Monthly Minimum Temperatures



Re: Monthly Weather Summary [Re: Marty] #532729
10/12/18 05:16 AM
10/12/18 05:16 AM
Joined: Oct 1999
Posts: 68,047
oregon, spr
Marty Offline OP

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Marty  Offline OP

Monthly Weather Summary, September 2018

National Meteorological Service of Belize

Monthly weather summaries are prepared by the climate section of the National Meteorological Service of Belize. The NMS of Belize maintains a network of over 25 weather stations that are situated primarily in the agricultural regions of the country. Temperature and rainfall are read at 9 am each morning and the rainfall total read at this time represents the accumulated rainfall for the previous day.

September is typically a wet month for the country of Belize. It also coincides with the peak of the Atlantic Basin Hurricane Season and a significant amount of the historical tropical cyclones that have affected the country occurred during the month of September. Apart from tropical cyclones, other systems that typically affect Belize during the month of September include tropical waves, Tropical Upper Troposheric Troughs (TUTTs) and at times cold fronts and frontal shear lines affect the country as early as September.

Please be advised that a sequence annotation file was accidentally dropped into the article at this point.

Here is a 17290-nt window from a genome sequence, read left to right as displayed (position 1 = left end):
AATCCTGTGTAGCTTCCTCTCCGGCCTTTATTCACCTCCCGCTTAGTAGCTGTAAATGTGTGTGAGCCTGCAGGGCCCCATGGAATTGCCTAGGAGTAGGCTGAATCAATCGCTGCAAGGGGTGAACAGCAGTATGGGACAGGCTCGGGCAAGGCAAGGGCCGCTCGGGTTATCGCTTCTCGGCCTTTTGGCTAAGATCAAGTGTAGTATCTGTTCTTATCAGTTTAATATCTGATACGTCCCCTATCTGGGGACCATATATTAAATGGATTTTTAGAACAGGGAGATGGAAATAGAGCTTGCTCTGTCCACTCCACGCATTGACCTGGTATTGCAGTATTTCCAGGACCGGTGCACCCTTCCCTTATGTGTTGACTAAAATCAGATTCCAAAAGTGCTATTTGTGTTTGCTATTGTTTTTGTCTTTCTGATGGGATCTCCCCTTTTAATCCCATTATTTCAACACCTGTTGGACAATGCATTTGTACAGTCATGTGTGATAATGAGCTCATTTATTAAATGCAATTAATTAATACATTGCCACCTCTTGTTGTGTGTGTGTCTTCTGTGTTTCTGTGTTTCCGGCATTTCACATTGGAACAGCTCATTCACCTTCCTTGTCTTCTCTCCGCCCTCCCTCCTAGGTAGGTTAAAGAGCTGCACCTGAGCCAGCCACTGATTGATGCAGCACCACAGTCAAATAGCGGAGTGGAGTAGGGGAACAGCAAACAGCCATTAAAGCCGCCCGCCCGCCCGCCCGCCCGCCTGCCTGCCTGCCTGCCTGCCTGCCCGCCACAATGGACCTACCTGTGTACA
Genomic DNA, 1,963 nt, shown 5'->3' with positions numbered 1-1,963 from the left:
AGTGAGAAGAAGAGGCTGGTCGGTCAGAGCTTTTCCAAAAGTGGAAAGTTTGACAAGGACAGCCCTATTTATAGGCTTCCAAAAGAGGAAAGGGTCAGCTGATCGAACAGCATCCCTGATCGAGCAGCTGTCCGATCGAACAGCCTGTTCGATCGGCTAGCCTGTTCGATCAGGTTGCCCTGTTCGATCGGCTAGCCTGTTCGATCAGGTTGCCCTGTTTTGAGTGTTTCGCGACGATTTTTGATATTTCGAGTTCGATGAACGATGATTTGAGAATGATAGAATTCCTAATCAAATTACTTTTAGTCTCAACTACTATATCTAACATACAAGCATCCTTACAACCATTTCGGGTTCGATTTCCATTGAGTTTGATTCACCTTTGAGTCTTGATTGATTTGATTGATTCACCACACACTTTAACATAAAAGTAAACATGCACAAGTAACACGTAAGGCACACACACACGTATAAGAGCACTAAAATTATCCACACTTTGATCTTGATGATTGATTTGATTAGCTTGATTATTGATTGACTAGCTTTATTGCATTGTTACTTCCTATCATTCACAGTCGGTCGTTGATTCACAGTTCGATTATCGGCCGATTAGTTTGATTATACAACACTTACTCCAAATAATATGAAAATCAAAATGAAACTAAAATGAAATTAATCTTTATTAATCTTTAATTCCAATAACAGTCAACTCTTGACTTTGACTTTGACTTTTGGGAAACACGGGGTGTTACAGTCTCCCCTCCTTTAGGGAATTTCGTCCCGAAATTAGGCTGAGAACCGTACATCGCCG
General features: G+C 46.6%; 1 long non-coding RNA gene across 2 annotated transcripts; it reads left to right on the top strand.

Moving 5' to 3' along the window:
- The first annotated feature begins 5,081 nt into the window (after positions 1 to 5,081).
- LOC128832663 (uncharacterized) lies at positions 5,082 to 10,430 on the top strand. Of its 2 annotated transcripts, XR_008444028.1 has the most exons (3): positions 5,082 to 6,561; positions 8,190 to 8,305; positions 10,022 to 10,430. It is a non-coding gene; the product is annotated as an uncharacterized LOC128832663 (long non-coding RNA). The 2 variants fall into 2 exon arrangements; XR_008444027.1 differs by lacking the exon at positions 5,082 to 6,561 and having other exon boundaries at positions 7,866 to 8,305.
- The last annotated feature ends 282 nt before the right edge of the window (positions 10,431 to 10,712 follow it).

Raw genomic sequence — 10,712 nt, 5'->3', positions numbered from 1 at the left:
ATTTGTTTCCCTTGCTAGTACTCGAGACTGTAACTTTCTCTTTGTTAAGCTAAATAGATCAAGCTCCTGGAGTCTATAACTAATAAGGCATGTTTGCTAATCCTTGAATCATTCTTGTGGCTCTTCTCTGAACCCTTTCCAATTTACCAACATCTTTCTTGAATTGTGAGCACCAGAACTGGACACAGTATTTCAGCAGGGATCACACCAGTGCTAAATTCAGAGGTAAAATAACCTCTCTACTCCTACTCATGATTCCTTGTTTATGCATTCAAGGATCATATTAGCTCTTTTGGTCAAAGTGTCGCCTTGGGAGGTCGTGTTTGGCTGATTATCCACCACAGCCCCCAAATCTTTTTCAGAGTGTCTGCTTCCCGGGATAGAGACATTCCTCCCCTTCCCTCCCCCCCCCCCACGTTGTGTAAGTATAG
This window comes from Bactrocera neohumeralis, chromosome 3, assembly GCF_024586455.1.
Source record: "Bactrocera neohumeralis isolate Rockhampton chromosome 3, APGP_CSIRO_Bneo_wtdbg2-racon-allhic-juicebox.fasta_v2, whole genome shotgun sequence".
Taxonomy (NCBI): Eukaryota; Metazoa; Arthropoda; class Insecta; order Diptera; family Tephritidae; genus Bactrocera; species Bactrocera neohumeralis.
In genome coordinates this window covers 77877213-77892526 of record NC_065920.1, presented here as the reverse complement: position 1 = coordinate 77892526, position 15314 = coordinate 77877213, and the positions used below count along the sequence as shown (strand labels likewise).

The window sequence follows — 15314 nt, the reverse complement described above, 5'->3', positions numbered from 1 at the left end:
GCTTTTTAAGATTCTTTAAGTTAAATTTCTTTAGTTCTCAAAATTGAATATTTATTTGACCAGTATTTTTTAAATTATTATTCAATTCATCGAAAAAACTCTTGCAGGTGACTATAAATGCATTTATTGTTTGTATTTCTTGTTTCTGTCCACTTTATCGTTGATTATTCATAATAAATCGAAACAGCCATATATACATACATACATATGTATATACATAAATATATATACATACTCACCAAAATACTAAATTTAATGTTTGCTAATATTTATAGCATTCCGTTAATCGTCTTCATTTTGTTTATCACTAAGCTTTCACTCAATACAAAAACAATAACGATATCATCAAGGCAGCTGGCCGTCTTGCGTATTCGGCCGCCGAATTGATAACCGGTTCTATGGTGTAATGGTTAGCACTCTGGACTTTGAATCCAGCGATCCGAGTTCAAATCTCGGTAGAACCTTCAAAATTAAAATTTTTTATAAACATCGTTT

September 2018 was drier than normal for most of the country, except the extreme west-central areas and the south. The month started off generally fair with showers and isolated thunderstorms confined to the Maya Mountains. Moisture increased slightly on the 2nd with the approach of a tropical wave. The wave crossed early on the 3rd and moisture in its wake supported a few showers and isolated thunderstorms. Conditions continued relatively moist during the night of the 3rd through early morning on the 4th with moisture decreasing thereafter.

Conditions were relatively dry from the 5th to the 7th. A slack pressure pattern over the area supported light easterly winds and subsequently warm conditions, especially in the interior. The result was mainly fair weather with isolated showers and thunderstorms inland during the afternoon due to daytime heating. Weak tropical waves crossed the country overnight between the 5th and 6th and again on the 7th but they did not have significant upper level support to produce organized convection over the area.